Daniel Guterson

For thousands of years, in thousands of places, families educated their own. This tradition changed not because a better method was found but because economic conditions required it. To work one had to lreave one's children; one's children, furthermore, had to be trained for tasks no-one in their purview could be seen doing. For these reasons institutionalised schooling was invented' and while it adequately addressed a set of economic problems it inspired a new set of human ones that are psychological, emotional, and even spiritual in nature.

I do not pine for a different place and time. I only point out what we have traded off. I think certain good things are recoverable, though without the life that once surrounded them they must inevitably take on different meanings. One of these is the tradition of parental and communal responsibility for the daily instruction of the young. Today this is denied us because teaching has been institutionalised, a convenience in a time of industry and profit when citizen-labourers perform economic functions more efficiently without children present. But for whom is such a state of affairs indeed convenient?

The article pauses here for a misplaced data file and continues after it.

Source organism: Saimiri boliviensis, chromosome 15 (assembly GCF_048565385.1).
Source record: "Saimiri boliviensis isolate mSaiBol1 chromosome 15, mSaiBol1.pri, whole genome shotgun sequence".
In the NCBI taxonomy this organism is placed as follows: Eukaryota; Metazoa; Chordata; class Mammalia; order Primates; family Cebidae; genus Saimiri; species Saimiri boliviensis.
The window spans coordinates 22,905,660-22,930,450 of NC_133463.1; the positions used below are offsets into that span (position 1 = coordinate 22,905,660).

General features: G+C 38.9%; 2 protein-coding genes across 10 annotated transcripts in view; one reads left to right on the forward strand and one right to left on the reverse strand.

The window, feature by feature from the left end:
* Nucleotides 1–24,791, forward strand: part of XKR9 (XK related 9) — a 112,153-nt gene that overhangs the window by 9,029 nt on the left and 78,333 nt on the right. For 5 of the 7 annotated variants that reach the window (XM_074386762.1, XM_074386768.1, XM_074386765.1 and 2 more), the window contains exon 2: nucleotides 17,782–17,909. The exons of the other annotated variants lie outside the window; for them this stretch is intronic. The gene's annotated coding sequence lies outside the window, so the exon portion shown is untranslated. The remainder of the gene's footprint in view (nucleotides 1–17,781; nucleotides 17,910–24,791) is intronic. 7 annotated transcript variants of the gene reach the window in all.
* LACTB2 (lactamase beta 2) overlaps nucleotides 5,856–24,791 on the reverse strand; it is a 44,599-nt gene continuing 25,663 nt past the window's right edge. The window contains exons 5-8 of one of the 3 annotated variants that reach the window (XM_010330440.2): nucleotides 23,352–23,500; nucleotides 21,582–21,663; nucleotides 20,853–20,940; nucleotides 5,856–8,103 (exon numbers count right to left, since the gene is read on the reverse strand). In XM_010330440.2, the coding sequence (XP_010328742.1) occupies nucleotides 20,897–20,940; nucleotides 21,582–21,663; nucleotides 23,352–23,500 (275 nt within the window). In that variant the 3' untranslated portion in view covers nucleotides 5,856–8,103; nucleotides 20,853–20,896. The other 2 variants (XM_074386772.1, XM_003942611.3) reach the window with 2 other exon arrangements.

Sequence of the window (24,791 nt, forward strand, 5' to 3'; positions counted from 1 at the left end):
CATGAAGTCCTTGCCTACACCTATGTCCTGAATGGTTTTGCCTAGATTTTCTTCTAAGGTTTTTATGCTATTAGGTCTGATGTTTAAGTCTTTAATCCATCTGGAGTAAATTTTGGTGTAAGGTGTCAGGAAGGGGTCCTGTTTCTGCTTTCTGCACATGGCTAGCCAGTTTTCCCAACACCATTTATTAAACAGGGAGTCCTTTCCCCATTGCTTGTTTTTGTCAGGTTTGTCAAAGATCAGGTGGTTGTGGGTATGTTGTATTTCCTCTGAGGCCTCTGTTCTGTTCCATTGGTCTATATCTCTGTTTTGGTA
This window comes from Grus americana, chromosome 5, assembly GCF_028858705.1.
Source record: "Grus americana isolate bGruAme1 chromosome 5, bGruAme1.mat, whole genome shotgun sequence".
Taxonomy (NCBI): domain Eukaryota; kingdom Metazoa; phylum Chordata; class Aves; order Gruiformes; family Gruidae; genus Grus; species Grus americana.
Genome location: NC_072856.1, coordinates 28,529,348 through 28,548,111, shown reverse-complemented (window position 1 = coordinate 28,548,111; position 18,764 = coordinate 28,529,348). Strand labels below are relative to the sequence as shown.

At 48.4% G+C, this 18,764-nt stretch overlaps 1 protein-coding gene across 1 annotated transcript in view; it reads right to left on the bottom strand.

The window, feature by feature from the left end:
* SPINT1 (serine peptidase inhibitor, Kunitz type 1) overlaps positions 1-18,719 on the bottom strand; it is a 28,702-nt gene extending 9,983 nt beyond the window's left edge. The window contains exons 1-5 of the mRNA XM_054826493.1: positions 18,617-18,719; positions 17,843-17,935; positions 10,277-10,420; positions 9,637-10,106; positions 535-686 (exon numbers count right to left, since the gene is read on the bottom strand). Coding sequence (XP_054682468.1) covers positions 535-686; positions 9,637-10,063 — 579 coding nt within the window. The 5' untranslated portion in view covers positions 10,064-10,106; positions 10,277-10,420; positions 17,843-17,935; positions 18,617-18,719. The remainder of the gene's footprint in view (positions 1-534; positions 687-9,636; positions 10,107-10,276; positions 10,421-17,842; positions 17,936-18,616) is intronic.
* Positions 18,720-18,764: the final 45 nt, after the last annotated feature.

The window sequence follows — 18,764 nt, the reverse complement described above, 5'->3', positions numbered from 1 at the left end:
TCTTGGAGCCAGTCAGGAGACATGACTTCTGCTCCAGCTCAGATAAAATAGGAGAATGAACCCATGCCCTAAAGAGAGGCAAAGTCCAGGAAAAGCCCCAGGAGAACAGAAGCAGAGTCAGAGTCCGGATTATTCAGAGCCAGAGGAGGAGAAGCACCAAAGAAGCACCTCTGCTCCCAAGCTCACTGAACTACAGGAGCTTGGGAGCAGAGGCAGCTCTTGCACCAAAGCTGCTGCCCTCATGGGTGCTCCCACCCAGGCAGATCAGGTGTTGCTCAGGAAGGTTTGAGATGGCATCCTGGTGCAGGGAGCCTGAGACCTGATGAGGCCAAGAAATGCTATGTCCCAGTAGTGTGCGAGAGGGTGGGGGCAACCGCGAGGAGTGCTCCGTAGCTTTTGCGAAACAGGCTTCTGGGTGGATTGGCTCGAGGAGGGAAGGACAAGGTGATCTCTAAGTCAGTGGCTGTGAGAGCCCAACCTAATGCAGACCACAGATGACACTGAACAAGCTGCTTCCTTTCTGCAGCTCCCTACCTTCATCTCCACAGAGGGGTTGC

Learning theory tells us to teach children as individuals who learn in their own unique manner. The finest possible curriculum is precisely the one that starts with each child's singular means of learning. Instruction and guidance are best provided by those with an intimate understanding of the individual child and a deep commitment to the child's education. these principles derive not merely from the homeschooling movement but from contemporary research into how children learn. They are not merely adages fabricated by homeschoolers but precepts grounded in a science that should inspire us to reconsider both our roles as parents and the shape of public education.

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Homeschooling in California